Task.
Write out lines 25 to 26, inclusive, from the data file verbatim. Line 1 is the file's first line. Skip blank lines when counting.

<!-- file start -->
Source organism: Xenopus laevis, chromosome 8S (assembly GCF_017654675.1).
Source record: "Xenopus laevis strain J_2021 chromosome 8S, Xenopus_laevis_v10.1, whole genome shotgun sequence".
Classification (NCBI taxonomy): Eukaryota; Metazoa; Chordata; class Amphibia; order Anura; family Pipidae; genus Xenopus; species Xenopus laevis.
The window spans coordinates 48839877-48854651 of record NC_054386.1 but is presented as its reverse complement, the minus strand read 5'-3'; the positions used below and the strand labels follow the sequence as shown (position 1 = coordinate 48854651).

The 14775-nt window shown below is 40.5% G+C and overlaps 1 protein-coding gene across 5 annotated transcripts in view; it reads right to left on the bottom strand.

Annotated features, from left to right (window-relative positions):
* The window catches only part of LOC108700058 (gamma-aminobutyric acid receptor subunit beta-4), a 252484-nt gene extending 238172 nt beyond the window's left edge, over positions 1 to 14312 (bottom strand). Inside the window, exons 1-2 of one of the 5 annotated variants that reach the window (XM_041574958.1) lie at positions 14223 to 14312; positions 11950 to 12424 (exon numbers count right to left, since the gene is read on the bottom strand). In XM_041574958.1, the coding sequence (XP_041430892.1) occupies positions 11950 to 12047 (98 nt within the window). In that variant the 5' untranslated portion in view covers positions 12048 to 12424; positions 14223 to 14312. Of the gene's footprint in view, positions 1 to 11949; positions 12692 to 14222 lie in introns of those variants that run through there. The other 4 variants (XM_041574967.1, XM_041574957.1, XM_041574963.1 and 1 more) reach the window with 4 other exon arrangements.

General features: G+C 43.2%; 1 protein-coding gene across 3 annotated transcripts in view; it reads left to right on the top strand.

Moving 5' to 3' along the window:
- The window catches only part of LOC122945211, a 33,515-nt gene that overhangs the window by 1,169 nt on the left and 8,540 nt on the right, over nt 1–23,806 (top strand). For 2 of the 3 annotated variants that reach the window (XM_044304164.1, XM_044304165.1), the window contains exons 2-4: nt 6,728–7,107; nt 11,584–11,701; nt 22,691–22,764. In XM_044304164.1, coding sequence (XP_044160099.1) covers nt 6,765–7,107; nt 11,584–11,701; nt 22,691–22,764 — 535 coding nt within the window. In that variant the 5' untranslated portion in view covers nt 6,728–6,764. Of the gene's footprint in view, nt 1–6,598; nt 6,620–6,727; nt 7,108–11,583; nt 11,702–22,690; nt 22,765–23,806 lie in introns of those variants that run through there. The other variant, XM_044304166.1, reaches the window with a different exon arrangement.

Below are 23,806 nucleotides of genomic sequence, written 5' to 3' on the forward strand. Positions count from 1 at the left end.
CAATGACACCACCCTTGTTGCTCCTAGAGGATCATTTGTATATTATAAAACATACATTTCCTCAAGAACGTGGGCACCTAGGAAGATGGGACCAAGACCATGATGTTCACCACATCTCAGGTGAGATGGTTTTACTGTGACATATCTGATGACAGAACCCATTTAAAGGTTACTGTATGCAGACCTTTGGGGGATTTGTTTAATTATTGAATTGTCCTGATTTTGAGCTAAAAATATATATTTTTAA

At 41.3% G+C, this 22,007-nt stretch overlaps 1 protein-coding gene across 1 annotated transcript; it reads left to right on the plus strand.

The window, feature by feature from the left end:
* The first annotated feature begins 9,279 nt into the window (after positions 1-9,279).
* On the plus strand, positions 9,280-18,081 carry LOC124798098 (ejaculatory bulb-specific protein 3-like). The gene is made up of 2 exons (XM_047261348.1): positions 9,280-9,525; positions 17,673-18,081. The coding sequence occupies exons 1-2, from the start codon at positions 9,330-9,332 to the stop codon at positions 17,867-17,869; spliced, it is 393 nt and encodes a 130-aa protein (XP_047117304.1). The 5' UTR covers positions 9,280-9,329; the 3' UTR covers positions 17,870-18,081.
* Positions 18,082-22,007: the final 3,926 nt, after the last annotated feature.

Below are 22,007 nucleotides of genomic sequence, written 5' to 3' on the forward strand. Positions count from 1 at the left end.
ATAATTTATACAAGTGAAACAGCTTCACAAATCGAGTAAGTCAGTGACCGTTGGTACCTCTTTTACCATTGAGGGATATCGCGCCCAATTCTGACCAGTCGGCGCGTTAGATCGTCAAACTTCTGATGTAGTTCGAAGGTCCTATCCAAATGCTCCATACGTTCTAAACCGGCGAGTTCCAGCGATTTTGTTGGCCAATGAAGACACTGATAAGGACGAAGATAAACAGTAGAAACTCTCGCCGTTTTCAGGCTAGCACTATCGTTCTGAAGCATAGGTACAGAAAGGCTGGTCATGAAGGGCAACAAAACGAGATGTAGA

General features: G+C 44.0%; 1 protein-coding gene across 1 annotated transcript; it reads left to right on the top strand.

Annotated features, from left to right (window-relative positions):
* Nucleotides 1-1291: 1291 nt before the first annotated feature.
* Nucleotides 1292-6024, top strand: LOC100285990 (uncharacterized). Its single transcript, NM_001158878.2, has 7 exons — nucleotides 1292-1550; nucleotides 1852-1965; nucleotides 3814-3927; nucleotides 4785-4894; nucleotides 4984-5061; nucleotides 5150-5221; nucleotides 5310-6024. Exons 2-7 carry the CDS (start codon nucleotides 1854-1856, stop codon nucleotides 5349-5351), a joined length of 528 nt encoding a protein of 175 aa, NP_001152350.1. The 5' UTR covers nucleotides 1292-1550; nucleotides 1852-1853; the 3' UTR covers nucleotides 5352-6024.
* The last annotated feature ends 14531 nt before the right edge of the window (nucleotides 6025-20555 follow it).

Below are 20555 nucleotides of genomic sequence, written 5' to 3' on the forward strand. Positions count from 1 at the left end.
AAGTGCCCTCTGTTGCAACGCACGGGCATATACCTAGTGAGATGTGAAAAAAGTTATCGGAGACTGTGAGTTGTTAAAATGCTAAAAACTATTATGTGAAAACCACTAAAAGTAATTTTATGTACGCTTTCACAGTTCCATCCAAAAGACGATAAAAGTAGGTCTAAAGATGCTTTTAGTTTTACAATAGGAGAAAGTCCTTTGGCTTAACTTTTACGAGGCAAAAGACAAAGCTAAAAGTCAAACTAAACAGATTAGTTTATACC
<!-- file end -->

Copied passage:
Below are 20555 nucleotides of genomic sequence, written 5' to 3' on the forward strand. Positions count from 1 at the left end.
AAGTGCCCTCTGTTGCAACGCACGGGCATATACCTAGTGAGATGTGAAAAAAGTTATCGGAGACTGTGAGTTGTTAAAATGCTAAAAACTATTATGTGAAAACCACTAAAAGTAATTTTATGTACGCTTTCACAGTTCCATCCAAAAGACGATAAAAGTAGGTCTAAAGATGCTTTTAGTTTTACAATAGGAGAAAGTCCTTTGGCTTAACTTTTACGAGGCAAAAGACAAAGCTAAAAGTCAAACTAAACAGATTAGTTTATACC